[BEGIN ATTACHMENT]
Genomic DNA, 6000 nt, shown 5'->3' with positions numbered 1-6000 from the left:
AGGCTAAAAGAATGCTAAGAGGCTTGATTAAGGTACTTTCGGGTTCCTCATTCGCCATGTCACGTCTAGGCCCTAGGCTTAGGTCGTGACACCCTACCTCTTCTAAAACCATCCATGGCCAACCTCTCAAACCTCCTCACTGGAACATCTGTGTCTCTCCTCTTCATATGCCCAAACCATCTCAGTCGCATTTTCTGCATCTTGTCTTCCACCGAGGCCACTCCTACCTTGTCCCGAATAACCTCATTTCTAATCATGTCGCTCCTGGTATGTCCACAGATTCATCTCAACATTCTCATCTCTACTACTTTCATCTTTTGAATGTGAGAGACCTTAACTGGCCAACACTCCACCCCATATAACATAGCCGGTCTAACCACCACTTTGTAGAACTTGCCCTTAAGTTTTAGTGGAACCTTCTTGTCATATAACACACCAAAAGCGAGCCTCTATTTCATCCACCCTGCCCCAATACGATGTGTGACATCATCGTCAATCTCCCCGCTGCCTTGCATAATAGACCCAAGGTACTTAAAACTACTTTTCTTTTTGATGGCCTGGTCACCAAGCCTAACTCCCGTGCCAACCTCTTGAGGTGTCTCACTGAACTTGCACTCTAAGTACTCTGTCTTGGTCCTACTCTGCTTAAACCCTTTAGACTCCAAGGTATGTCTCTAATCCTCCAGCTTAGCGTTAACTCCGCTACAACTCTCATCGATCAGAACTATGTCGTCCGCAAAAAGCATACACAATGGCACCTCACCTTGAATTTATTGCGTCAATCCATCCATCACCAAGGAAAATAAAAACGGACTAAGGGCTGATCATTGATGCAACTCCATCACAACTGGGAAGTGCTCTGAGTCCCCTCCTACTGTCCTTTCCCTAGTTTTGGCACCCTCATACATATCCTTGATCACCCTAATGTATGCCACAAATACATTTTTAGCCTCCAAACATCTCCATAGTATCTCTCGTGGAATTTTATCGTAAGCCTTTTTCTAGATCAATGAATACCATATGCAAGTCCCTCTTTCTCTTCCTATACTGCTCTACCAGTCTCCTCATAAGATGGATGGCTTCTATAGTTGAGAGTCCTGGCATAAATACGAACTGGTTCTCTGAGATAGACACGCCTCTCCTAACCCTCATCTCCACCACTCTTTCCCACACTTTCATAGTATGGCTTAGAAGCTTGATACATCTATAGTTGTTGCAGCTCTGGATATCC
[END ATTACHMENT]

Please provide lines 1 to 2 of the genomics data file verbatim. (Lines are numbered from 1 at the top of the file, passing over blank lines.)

Genomic DNA, 6000 nt, shown 5'->3' with positions numbered 1-6000 from the left:
AGGCTAAAAGAATGCTAAGAGGCTTGATTAAGGTACTTTCGGGTTCCTCATTCGCCATGTCACGTCTAGGCCCTAGGCTTAGGTCGTGACACCCTACCTCTTCTAAAACCATCCATGGCCAACCTCTCAAACCTCCTCACTGGAACATCTGTGTCTCTCCTCTTCATATGCCCAAACCATCTCAGTCGCATTTTCTGCATCTTGTCTTCCACCGAGGCCACTCCTACCTTGTCCCGAATAACCTCATTTCTAATCATGTCGCTCCTGGTATGTCCACAGATTCATCTCAACATTCTCATCTCTACTACTTTCATCTTTTGAATGTGAGAGACCTTAACTGGCCAACACTCCACCCCATATAACATAGCCGGTCTAACCACCACTTTGTAGAACTTGCCCTTAAGTTTTAGTGGAACCTTCTTGTCATATAACACACCAAAAGCGAGCCTCTATTTCATCCACCCTGCCCCAATACGATGTGTGACATCATCGTCAATCTCCCCGCTGCCTTGCATAATAGACCCAAGGTACTTAAAACTACTTTTCTTTTTGATGGCCTGGTCACCAAGCCTAACTCCCGTGCCAACCTCTTGAGGTGTCTCACTGAACTTGCACTCTAAGTACTCTGTCTTGGTCCTACTCTGCTTAAACCCTTTAGACTCCAAGGTATGTCTCTAATCCTCCAGCTTAGCGTTAACTCCGCTACAACTCTCATCGATCAGAACTATGTCGTCCGCAAAAAGCATACACAATGGCACCTCACCTTGAATTTATTGCGTCAATCCATCCATCACCAAGGAAAATAAAAACGGACTAAGGGCTGATCATTGATGCAACTCCATCACAACTGGGAAGTGCTCTGAGTCCCCTCCTACTGTCCTTTCCCTAGTTTTGGCACCCTCATACATATCCTTGATCACCCTAATGTATGCCACAAATACATTTTTAGCCTCCAAACATCTCCATAGTATCTCTCGTGGAATTTTATCGTAAGCCTTTTTCTAGATCAATGAATACCATATGCAAGTCCCTCTTTCTCTTCCTATACTGCTCTACCAGTCTCCTCATAAGATGGATGGCTTCTATAGTTGAGAGTCCTGGCATAAATACGAACTGGTTCTCTGAGATAGACACGCCTCTCCTAACCCTCATCTCCACCACTCTTTCCCACACTTTCATAGTATGGCTTAGAAGCTTGATACATCTATAGTTGTTGCAGCTCTGGATATCC